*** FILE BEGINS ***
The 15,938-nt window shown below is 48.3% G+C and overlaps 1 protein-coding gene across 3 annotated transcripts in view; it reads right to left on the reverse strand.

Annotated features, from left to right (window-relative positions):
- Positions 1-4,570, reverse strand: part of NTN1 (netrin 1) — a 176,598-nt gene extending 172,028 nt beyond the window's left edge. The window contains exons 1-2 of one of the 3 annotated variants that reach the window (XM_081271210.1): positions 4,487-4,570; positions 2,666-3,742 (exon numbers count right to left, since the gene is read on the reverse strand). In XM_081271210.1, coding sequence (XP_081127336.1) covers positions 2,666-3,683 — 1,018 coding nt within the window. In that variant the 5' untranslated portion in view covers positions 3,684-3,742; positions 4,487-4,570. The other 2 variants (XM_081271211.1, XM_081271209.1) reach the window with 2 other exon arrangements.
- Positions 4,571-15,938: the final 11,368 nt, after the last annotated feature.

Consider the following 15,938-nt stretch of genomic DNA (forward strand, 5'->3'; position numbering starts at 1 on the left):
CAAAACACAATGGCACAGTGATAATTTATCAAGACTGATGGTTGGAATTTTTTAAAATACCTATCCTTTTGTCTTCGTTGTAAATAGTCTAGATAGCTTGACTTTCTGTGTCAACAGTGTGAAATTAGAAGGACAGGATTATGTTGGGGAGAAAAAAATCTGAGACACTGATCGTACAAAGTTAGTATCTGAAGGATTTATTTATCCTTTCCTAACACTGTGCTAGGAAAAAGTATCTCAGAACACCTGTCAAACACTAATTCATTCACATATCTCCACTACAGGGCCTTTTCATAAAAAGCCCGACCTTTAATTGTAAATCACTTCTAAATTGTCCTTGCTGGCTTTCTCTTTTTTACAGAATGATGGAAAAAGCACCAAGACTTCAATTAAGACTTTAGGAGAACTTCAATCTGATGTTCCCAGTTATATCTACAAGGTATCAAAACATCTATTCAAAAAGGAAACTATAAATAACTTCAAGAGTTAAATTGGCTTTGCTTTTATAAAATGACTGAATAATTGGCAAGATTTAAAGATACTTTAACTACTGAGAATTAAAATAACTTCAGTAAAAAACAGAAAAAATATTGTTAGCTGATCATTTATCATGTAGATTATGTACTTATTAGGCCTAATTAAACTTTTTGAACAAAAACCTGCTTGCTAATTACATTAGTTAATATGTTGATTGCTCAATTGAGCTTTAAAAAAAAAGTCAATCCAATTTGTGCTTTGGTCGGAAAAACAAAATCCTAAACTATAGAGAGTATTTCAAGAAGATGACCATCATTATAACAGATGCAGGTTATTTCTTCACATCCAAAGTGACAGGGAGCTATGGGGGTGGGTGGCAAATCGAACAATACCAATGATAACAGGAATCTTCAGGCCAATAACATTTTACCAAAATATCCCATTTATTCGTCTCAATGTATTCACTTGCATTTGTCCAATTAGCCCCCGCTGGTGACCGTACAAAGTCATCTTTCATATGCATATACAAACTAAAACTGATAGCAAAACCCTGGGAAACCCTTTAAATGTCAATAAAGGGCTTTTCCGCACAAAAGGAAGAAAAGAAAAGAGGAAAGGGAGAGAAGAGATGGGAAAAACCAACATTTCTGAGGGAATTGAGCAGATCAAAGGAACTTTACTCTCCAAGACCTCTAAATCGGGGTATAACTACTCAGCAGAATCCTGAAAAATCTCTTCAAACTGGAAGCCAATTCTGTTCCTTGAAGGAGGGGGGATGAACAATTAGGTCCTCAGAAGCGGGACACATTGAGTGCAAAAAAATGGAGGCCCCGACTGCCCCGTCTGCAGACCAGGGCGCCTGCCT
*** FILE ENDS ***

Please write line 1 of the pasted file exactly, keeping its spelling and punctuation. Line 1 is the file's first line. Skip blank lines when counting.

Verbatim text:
The 15,938-nt window shown below is 48.3% G+C and overlaps 1 protein-coding gene across 3 annotated transcripts in view; it reads right to left on the reverse strand.